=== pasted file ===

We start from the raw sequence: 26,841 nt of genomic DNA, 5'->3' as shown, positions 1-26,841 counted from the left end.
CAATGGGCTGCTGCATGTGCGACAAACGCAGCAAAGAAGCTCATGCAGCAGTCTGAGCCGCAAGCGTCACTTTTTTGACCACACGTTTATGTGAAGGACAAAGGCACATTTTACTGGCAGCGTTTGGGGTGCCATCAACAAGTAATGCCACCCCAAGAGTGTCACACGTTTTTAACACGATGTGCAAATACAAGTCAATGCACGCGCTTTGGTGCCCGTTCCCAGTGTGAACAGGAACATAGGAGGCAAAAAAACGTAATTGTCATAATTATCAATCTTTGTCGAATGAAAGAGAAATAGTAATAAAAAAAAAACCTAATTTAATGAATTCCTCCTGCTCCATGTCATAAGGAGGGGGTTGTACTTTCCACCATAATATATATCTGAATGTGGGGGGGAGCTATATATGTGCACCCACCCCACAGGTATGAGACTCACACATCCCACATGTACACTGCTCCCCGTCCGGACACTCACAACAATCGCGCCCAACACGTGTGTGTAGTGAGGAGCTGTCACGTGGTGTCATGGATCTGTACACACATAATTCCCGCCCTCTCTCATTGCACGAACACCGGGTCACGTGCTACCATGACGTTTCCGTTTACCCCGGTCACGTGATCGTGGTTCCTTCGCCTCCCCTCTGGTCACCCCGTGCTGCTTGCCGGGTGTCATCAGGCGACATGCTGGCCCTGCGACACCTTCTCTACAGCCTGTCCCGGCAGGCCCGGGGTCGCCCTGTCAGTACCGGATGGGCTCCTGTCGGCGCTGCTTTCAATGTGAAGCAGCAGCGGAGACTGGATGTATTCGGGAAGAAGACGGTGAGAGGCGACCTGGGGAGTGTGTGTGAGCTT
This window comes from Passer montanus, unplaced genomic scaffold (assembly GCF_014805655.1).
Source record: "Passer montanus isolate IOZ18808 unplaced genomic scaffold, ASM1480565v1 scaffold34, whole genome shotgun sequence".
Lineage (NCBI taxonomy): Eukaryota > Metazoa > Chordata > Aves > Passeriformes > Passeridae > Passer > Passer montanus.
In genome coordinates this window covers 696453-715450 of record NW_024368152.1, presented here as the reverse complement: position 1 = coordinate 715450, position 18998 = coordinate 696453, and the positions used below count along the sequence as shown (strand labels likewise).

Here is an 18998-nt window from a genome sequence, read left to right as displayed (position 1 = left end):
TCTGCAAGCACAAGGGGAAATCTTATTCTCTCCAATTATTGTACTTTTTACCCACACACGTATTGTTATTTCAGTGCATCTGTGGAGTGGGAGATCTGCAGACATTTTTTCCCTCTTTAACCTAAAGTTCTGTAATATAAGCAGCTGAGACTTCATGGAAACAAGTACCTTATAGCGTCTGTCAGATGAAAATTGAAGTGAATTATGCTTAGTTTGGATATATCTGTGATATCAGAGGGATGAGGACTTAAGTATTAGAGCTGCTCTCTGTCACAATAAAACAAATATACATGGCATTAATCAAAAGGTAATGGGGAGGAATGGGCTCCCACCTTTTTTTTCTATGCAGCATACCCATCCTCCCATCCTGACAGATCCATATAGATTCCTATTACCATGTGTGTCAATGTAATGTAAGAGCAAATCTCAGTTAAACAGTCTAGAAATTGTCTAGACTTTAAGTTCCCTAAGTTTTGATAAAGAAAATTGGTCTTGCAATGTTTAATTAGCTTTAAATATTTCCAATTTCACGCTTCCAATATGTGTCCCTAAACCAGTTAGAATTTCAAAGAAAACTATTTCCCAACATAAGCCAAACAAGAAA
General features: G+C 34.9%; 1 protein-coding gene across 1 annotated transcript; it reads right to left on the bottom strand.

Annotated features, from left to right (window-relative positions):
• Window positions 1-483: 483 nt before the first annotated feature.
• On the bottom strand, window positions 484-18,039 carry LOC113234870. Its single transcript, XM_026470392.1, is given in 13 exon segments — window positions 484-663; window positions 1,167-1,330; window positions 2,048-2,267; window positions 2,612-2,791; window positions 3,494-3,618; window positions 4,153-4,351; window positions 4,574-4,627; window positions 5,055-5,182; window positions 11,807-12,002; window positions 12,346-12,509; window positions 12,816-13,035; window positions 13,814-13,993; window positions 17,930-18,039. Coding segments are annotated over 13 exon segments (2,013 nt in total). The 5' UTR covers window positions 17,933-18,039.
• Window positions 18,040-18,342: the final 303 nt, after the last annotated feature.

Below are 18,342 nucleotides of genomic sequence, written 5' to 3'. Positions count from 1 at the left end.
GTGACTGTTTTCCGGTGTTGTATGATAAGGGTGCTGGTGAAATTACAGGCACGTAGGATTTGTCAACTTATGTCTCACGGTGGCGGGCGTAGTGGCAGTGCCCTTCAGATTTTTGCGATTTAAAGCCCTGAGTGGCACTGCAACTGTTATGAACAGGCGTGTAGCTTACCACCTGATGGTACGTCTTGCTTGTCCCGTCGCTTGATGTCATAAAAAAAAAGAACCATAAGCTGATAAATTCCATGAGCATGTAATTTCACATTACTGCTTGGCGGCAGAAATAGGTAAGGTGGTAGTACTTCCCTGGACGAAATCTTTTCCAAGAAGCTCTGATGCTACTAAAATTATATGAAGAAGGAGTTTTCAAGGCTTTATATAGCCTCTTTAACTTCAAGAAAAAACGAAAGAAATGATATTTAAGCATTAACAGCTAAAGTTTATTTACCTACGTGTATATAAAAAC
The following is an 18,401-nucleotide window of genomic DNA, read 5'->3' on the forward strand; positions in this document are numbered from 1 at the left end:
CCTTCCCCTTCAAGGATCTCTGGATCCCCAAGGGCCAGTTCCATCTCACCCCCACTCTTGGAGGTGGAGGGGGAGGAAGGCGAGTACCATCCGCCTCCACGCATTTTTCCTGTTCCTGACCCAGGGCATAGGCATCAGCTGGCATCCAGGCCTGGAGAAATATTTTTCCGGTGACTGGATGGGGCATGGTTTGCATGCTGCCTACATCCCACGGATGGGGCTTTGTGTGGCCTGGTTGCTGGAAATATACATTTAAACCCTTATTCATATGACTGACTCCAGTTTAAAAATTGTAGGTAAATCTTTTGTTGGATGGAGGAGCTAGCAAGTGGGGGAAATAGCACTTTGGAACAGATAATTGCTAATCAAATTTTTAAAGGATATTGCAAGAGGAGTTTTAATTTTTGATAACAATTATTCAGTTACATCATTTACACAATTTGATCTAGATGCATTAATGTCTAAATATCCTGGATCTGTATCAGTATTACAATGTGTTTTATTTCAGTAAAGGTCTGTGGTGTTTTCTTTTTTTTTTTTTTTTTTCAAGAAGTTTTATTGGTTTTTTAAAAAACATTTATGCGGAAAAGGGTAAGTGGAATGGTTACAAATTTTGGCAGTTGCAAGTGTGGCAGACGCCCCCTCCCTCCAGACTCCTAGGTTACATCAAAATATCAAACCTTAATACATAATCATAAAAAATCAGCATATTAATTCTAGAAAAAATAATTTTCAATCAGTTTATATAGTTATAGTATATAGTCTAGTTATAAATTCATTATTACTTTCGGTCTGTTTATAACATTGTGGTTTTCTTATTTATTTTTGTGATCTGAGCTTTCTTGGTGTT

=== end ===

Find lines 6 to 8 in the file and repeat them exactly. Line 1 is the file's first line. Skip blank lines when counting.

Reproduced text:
In genome coordinates this window covers 696453-715450 of record NW_024368152.1, presented here as the reverse complement: position 1 = coordinate 715450, position 18998 = coordinate 696453, and the positions used below count along the sequence as shown (strand labels likewise).

Here is an 18998-nt window from a genome sequence, read left to right as displayed (position 1 = left end):
TCTGCAAGCACAAGGGGAAATCTTATTCTCTCCAATTATTGTACTTTTTACCCACACACGTATTGTTATTTCAGTGCATCTGTGGAGTGGGAGATCTGCAGACATTTTTTCCCTCTTTAACCTAAAGTTCTGTAATATAAGCAGCTGAGACTTCATGGAAACAAGTACCTTATAGCGTCTGTCAGATGAAAATTGAAGTGAATTATGCTTAGTTTGGATATATCTGTGATATCAGAGGGATGAGGACTTAAGTATTAGAGCTGCTCTCTGTCACAATAAAACAAATATACATGGCATTAATCAAAAGGTAATGGGGAGGAATGGGCTCCCACCTTTTTTTTCTATGCAGCATACCCATCCTCCCATCCTGACAGATCCATATAGATTCCTATTACCATGTGTGTCAATGTAATGTAAGAGCAAATCTCAGTTAAACAGTCTAGAAATTGTCTAGACTTTAAGTTCCCTAAGTTTTGATAAAGAAAATTGGTCTTGCAATGTTTAATTAGCTTTAAATATTTCCAATTTCACGCTTCCAATATGTGTCCCTAAACCAGTTAGAATTTCAAAGAAAACTATTTCCCAACATAAGCCAAACAAGAAA